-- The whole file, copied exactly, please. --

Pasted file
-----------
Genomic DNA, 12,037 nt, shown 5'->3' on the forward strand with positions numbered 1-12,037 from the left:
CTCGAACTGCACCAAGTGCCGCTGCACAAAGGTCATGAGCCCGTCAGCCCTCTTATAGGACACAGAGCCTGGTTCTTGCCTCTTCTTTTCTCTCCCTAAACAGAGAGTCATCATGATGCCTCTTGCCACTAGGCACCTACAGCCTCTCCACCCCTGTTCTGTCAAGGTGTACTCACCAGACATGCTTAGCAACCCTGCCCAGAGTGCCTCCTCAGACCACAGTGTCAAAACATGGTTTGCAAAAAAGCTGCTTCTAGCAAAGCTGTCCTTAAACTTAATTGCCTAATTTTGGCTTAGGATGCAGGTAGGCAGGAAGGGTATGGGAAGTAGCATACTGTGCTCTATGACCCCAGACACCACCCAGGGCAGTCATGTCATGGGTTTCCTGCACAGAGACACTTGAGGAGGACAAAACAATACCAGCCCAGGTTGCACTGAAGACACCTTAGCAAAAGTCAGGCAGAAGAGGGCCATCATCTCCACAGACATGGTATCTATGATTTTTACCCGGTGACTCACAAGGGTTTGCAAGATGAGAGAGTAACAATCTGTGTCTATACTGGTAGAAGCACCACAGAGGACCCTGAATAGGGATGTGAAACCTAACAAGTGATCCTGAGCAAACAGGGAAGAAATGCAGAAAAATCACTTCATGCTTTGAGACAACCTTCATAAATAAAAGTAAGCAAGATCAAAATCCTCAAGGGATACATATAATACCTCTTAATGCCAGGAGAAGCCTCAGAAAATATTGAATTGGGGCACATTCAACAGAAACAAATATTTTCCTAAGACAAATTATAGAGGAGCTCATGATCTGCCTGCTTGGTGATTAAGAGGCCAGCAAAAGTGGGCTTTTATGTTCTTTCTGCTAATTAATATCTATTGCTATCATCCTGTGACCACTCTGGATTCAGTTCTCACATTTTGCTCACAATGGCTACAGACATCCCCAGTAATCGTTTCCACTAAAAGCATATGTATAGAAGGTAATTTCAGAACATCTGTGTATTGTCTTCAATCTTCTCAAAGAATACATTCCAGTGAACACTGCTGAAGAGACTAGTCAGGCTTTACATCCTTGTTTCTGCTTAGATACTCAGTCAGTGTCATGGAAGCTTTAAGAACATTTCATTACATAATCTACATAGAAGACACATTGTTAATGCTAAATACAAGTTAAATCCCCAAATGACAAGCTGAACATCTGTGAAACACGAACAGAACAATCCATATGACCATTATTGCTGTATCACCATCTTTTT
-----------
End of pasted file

Genomic DNA, 12,037 nt, shown 5'->3' on the forward strand with positions numbered 1-12,037 from the left:
CTCGAACTGCACCAAGTGCCGCTGCACAAAGGTCATGAGCCCGTCAGCCCTCTTATAGGACACAGAGCCTGGTTCTTGCCTCTTCTTTTCTCTCCCTAAACAGAGAGTCATCATGATGCCTCTTGCCACTAGGCACCTACAGCCTCTCCACCCCTGTTCTGTCAAGGTGTACTCACCAGACATGCTTAGCAACCCTGCCCAGAGTGCCTCCTCAGACCACAGTGTCAAAACATGGTTTGCAAAAAAGCTGCTTCTAGCAAAGCTGTCCTTAAACTTAATTGCCTAATTTTGGCTTAGGATGCAGGTAGGCAGGAAGGGTATGGGAAGTAGCATACTGTGCTCTATGACCCCAGACACCACCCAGGGCAGTCATGTCATGGGTTTCCTGCACAGAGACACTTGAGGAGGACAAAACAATACCAGCCCAGGTTGCACTGAAGACACCTTAGCAAAAGTCAGGCAGAAGAGGGCCATCATCTCCACAGACATGGTATCTATGATTTTTACCCGGTGACTCACAAGGGTTTGCAAGATGAGAGAGTAACAATCTGTGTCTATACTGGTAGAAGCACCACAGAGGACCCTGAATAGGGATGTGAAACCTAACAAGTGATCCTGAGCAAACAGGGAAGAAATGCAGAAAAATCACTTCATGCTTTGAGACAACCTTCATAAATAAAAGTAAGCAAGATCAAAATCCTCAAGGGATACATATAATACCTCTTAATGCCAGGAGAAGCCTCAGAAAATATTGAATTGGGGCACATTCAACAGAAACAAATATTTTCCTAAGACAAATTATAGAGGAGCTCATGATCTGCCTGCTTGGTGATTAAGAGGCCAGCAAAAGTGGGCTTTTATGTTCTTTCTGCTAATTAATATCTATTGCTATCATCCTGTGACCACTCTGGATTCAGTTCTCACATTTTGCTCACAATGGCTACAGACATCCCCAGTAATCGTTTCCACTAAAAGCATATGTATAGAAGGTAATTTCAGAACATCTGTGTATTGTCTTCAATCTTCTCAAAGAATACATTCCAGTGAACACTGCTGAAGAGACTAGTCAGGCTTTACATCCTTGTTTCTGCTTAGATACTCAGTCAGTGTCATGGAAGCTTTAAGAACATTTCATTACATAATCTACATAGAAGACACATTGTTAATGCTAAATACAAGTTAAATCCCCAAATGACAAGCTGAACATCTGTGAAACACGAACAGAACAATCCATATGACCATTATTGCTGTATCACCATCTTTTT